John Weinberg, member of the Working Group on Marine Mammel Ecology (WGMME)
'Marine Mammal' is a term used to describe those mammals that spend all or part of their lives in the ocean. It is a mixed term in that it is part taxonomic (mammal) and part geographic (marine).
The taxonomic class Mammalia or more commonly 'mammals' is a group of related animals that have a backbone and, on the whole, show the mammalian characteristics which typically include having lungs and breathing air, being warm blooded, having hair at some point in their life, and providing milk for live born young.
The group 'mammals' contains over 5000 species and is further divided into around 26 orders. Some of these orders such as the Primates (apes, monkeys, lemurs and humans) contain no marine mammals where as others such as the Sirenia (sea cows, manatees and dugongs) are entirely marine.
Altogether there are around 125 species considered to be marine mammals. These include all the Sirenia, the sea cows, manatees and dugongs; all of the Cetacea*, the whales and dolphins; from the order Carnivora and the family Pinnepedia*, the seals, sealions and walruses; from the family Mustelidae just sea otters; and from the family Ursidae just the polar bear.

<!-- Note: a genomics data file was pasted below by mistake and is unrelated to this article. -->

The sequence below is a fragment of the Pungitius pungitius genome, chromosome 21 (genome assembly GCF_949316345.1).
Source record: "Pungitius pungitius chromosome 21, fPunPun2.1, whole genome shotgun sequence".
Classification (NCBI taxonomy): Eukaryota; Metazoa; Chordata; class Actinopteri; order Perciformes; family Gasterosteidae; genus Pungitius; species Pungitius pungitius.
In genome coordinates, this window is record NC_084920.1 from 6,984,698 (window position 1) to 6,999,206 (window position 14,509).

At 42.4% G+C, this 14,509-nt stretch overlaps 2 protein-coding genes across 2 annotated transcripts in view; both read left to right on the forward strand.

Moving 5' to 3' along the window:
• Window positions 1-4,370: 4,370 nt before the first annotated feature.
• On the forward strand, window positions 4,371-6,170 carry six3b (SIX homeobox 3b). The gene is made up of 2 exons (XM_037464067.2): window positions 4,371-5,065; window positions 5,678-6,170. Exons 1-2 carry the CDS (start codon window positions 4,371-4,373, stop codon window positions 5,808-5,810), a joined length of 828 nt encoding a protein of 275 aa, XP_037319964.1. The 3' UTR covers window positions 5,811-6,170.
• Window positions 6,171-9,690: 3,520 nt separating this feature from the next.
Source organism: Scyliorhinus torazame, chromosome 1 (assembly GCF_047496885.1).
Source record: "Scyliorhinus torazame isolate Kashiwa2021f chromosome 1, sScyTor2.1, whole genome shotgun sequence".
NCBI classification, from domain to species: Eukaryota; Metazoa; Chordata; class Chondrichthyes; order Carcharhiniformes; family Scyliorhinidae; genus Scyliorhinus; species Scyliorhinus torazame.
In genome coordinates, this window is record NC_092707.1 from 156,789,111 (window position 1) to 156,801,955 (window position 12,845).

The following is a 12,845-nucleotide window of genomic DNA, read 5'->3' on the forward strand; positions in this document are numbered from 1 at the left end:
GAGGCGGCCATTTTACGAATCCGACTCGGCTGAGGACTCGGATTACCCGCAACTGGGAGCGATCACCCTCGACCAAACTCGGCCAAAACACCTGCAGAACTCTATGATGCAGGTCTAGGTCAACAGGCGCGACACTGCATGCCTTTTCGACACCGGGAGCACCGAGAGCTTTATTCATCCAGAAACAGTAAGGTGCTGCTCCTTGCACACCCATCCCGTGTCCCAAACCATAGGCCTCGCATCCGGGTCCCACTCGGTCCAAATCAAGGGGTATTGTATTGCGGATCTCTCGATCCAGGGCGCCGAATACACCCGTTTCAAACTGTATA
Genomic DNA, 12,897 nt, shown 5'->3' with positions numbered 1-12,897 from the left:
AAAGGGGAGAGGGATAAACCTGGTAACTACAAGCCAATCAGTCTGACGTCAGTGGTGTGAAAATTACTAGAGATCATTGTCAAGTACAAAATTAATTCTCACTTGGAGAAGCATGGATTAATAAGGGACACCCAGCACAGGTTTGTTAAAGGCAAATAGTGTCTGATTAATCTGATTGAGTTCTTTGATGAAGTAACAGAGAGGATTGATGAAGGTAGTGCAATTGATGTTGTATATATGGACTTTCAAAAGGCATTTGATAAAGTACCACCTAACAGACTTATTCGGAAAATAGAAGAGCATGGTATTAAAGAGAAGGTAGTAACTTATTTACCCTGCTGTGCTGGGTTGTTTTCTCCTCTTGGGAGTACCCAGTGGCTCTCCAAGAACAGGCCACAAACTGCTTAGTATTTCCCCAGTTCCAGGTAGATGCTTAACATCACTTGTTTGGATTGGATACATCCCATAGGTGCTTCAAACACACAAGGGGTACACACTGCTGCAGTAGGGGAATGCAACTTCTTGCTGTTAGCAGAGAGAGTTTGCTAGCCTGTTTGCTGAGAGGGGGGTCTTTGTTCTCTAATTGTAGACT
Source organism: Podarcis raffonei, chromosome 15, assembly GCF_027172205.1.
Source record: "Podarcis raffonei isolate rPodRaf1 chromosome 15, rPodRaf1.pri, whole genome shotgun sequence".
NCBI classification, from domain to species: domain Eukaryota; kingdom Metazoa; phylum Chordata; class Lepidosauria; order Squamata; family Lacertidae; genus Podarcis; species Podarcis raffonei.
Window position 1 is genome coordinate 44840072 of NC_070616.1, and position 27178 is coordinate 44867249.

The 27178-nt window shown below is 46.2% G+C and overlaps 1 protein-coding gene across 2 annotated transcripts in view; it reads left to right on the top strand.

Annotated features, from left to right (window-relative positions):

A variety of conservation issues affect marine mammals today, many of which are related to human activity. They include amongst others fishing, pollution, hunting and the effects of noise from shipping, oil and gas exploration, military activity and tourism. The degree of impact of any human activity, varies considerably between different species and depending on their ecology, distribution and abundance.'
*although there are a few species from these two groups that are only found in freshwater they are usually also included as marine mammals